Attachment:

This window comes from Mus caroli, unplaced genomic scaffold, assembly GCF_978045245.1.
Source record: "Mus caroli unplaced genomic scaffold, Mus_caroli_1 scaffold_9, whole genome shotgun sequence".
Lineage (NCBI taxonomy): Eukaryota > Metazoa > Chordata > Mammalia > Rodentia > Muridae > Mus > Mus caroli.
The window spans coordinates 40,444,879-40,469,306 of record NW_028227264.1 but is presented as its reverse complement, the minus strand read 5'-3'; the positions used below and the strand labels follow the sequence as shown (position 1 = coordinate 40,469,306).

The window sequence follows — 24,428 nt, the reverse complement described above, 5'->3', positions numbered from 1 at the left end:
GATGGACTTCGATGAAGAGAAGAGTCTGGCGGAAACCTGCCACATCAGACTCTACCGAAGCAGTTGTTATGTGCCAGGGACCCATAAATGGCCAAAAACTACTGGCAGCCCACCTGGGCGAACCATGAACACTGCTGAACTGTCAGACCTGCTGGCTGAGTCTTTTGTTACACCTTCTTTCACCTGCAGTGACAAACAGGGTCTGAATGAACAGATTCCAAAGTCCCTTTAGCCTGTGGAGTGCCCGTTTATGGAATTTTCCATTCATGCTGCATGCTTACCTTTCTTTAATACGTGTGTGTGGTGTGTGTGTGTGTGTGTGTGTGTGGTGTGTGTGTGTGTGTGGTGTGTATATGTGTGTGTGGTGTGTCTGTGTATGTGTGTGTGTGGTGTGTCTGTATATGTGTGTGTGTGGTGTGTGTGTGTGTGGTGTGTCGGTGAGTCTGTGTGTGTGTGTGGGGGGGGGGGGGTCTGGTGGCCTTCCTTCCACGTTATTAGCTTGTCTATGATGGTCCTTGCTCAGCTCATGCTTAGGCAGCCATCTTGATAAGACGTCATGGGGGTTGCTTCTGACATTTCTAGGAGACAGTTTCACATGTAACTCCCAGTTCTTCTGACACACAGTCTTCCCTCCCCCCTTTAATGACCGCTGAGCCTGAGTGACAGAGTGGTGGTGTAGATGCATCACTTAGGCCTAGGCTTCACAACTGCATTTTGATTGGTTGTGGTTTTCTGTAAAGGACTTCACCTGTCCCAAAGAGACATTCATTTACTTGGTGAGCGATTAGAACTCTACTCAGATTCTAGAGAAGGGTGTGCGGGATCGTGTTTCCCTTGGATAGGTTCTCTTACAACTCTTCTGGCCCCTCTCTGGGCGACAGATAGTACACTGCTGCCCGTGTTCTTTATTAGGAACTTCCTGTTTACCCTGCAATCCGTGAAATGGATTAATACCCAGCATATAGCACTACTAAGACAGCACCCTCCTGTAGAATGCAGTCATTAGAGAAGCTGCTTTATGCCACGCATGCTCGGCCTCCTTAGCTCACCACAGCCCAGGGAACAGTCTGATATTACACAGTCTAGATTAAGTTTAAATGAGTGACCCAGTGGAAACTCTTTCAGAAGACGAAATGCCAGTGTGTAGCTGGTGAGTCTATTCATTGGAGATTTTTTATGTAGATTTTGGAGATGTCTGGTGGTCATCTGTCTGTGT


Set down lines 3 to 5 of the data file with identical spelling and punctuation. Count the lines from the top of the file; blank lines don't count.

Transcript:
Lineage (NCBI taxonomy): Eukaryota > Metazoa > Chordata > Mammalia > Rodentia > Muridae > Mus > Mus caroli.
The window spans coordinates 40,444,879-40,469,306 of record NW_028227264.1 but is presented as its reverse complement, the minus strand read 5'-3'; the positions used below and the strand labels follow the sequence as shown (position 1 = coordinate 40,469,306).

The window sequence follows — 24,428 nt, the reverse complement described above, 5'->3', positions numbered from 1 at the left end: